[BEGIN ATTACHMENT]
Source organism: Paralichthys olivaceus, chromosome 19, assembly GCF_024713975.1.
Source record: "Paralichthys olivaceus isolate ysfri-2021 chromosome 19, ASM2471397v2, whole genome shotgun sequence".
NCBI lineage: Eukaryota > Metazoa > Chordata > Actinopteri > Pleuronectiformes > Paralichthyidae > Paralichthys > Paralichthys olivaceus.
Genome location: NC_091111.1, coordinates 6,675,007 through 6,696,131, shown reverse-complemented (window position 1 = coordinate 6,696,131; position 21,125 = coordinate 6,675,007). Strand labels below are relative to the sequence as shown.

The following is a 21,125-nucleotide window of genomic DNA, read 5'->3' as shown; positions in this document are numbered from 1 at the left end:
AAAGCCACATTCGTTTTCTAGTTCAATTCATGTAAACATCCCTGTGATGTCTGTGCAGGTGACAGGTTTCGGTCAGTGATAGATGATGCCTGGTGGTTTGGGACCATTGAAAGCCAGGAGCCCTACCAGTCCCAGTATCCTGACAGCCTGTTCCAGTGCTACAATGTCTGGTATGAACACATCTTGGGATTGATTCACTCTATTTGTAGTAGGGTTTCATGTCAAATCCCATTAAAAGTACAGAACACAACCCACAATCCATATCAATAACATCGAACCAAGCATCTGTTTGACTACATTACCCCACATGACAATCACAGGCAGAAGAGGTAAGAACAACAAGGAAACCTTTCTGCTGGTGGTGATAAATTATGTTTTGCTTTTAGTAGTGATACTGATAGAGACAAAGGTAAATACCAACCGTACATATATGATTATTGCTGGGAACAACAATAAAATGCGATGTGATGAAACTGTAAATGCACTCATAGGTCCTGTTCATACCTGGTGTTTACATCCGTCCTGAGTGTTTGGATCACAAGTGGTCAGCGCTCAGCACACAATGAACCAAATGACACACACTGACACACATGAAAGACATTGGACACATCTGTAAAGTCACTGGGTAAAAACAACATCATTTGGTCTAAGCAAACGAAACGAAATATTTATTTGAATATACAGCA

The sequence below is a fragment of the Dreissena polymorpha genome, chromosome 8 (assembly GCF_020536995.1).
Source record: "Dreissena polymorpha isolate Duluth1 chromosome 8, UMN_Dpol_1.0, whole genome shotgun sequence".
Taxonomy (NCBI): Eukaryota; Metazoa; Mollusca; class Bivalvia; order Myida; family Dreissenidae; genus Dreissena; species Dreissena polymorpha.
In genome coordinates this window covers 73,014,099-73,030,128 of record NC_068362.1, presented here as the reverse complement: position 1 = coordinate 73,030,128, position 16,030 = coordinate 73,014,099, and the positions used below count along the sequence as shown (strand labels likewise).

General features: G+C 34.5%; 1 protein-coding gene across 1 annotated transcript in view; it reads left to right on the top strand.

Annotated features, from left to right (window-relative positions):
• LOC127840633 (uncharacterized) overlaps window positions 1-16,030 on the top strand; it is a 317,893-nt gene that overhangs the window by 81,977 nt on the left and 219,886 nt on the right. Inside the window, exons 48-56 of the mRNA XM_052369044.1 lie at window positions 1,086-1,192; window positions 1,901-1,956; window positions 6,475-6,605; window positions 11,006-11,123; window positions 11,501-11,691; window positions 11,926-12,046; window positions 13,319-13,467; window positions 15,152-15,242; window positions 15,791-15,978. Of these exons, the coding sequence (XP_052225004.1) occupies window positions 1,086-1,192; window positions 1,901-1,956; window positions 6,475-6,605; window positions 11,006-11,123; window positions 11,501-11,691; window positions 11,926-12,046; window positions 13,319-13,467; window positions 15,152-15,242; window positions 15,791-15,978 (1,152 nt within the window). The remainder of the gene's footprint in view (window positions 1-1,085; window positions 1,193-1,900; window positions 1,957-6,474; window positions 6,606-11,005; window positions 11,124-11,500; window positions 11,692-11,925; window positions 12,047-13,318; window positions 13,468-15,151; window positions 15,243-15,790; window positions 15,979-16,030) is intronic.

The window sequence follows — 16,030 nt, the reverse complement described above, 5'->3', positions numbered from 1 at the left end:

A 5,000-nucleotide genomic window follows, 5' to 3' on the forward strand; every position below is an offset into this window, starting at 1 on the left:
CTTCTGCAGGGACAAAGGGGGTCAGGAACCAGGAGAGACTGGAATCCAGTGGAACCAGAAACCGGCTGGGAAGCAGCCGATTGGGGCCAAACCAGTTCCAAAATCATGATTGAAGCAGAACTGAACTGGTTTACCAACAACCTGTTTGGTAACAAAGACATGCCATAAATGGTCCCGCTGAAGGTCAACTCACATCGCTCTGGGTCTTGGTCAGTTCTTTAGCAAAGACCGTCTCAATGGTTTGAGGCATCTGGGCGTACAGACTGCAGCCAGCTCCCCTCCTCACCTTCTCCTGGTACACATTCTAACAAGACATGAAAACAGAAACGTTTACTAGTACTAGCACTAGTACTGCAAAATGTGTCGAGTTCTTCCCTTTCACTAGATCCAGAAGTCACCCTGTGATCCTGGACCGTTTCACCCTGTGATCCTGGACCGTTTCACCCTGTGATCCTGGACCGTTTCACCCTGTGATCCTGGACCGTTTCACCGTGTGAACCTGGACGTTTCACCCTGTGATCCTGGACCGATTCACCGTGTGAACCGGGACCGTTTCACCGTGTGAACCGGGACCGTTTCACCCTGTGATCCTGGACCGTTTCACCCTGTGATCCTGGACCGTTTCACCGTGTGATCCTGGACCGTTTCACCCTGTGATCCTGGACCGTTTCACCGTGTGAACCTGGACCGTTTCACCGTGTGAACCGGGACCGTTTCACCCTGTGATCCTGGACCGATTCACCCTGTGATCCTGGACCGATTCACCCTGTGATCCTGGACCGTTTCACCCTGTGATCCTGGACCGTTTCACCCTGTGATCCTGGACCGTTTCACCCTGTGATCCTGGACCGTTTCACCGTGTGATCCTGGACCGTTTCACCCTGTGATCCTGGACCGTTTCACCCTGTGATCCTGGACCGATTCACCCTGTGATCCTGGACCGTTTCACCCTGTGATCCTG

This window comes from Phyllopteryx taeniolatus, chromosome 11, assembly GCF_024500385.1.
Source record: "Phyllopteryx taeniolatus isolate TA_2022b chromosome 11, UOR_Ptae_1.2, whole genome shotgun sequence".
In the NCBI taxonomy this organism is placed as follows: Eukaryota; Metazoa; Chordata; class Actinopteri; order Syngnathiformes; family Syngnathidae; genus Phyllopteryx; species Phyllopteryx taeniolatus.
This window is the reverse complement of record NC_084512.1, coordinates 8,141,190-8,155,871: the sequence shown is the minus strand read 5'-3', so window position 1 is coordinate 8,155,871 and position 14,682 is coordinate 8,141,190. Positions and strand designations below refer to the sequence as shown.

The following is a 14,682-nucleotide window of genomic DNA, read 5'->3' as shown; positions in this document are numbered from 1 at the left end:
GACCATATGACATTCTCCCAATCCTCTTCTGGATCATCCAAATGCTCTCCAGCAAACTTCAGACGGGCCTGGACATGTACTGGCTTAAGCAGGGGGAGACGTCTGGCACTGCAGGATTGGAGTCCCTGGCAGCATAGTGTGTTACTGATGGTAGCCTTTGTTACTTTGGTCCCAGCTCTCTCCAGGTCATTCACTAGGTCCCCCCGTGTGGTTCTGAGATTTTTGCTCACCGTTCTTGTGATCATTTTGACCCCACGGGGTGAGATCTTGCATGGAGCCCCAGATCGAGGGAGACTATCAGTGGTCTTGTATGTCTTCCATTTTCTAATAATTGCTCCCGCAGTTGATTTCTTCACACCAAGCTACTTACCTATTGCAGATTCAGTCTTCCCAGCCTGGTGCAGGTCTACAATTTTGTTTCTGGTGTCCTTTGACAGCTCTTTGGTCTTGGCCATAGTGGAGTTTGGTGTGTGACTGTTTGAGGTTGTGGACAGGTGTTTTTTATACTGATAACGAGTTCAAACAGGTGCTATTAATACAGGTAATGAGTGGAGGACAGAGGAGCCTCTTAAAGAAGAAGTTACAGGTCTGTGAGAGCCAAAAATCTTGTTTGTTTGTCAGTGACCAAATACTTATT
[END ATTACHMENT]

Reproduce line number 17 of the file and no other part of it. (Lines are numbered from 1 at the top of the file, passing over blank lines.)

This window comes from Phyllopteryx taeniolatus, chromosome 11, assembly GCF_024500385.1.